The performance of employees within the F&I Department could be measured in terms of Gross profit per retail unit (new and used), extended service contracts sold, lease penetration or total F&I gross profit (among others). For sales personnel the metrics could include the number of units sold, the number of demos, the closing ratio of ups to closed deals, the number of appointments scheduled, and wholesale profit/loss or Internet sales leads closed.

In the parts department measureable performance could consider calculations like wholesale parts sales, counter sales, repair order sales, and gross profit margins, among others. In the service department employee performance could be calculated by measuring

For the service department reviewing managers can take into consideration technicians’ flat rate hours produced or clock hours worked, the hours per repair order by advisor, the number of appointments scheduled or the number of carryovers.

Dealerships typically track metrics like these, although not always in such detail per employee. But these variables are “track-able” behaviors and measures that can turn an employee’s performance review into a productive, informative discussion. While it’s important to track performance by the entire department, discussing an individual’s track record is the most effective way to improve individual efforts and sustain overall growth.

How Not to Conduct a Performance Appraisal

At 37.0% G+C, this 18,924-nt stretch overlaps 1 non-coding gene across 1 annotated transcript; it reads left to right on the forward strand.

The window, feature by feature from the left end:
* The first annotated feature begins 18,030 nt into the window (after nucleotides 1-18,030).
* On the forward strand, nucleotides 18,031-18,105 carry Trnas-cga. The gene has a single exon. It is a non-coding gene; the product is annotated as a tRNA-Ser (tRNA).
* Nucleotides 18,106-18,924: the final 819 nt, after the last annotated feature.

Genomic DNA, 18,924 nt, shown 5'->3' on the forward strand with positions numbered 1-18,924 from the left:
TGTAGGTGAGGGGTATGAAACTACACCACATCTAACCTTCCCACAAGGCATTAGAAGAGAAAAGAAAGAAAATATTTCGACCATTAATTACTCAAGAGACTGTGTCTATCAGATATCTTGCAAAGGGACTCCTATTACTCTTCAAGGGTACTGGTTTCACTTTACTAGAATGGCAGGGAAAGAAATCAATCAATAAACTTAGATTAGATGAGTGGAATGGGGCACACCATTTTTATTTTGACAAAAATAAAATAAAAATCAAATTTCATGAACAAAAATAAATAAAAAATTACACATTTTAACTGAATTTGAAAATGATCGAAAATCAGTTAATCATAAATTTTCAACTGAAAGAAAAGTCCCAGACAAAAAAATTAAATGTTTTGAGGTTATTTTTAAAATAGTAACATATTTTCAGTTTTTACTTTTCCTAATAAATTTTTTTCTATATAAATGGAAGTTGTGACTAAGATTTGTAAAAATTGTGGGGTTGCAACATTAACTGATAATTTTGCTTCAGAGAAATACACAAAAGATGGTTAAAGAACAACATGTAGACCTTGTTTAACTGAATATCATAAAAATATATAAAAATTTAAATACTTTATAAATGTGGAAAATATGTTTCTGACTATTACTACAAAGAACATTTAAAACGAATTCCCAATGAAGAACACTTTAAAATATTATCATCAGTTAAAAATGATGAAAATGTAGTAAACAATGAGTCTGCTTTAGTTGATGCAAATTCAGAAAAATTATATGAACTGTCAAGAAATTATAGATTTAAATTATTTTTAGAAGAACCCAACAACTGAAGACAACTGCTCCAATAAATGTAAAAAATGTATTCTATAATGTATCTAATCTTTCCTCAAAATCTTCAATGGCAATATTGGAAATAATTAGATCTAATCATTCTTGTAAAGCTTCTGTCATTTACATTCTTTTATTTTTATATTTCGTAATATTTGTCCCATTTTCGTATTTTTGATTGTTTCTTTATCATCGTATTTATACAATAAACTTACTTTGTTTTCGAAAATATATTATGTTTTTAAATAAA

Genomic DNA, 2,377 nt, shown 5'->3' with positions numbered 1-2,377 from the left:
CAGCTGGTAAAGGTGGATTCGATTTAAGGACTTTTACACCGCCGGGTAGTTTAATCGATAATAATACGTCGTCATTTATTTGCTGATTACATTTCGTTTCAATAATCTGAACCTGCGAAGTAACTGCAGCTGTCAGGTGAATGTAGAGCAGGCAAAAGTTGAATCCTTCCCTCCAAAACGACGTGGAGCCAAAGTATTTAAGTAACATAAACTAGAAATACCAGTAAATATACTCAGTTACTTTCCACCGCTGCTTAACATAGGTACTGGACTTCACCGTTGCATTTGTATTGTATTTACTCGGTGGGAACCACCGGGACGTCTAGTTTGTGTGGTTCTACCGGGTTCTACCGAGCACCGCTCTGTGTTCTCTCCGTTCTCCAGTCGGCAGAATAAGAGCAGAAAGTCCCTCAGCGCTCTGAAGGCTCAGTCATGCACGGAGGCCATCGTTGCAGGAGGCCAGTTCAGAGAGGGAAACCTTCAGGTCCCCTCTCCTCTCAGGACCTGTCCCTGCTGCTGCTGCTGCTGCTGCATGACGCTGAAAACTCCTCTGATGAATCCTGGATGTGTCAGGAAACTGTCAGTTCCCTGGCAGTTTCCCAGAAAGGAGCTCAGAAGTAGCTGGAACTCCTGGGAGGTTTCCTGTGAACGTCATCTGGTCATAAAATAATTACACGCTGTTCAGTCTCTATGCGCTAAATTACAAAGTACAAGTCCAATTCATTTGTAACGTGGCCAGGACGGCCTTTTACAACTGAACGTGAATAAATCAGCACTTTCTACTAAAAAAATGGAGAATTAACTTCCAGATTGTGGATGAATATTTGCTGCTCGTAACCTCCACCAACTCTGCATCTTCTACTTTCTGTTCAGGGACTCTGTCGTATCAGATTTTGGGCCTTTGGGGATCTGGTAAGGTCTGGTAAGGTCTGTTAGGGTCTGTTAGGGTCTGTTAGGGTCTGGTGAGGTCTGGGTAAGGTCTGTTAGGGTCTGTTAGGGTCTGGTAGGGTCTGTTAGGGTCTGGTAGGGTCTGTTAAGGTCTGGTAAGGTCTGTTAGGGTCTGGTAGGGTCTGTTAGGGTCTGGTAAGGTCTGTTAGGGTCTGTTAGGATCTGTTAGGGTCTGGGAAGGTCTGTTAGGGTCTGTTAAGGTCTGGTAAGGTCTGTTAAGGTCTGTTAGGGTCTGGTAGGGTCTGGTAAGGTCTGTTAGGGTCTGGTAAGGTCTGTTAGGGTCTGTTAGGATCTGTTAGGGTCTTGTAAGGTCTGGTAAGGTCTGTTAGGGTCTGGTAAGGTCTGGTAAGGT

At all costs managers should avoid the tendency to base performance evaluations solely upon personal characteristics. It’s too tempting for managers to:

  • Base reviews on the employee’s personality instead of his or her performance.
    “Your not a hard worker – or – you’re not a team player!”
  • Avoid describing his or her specific expectations and standards.
    “You just need to work harder!”
  • Speak in generalities and abstractions.
    “you’re too introverted” or “you’re not aggressive enough”
  • Gloss over an employee’s real problems.
    “You’re still new here. You’ll catch on sooner or later”
  • Compare employees with each other.
    “Bill used to be just like you, but look at him now.”


An Organizational Tool

The performance appraisals can be so much more than just an excuse to critique employees once a year, or used as a justification for giving (or withholding) pay increases. Employee performance appraisals provide managers with the tools to make a powerful impact on their organization. Specifically, managers should consider the following points:

  1. Annual appraisals should not contain any surprises – managers should provide feedback on a regular basis.
  2. The employee’s goals should be made clear.
  3. Appraisal meetings should be a chance to clarify and modify goals or standards.
  4. Appraisals should include a plan for the next review period.
  5. The manager can take the opportunity to do some coaching.
  6. And perhaps most important … document, document, document!

For Additional Information

For more details about the manager’s roles and functions within performance appraisals, readers may order the eBook From Renter To Owner: Performance Reviews That Transform Employee Attitudes by Dr. Joanne G. Sujansky (a KEYGroup publications) by visiting Select the “Products” option.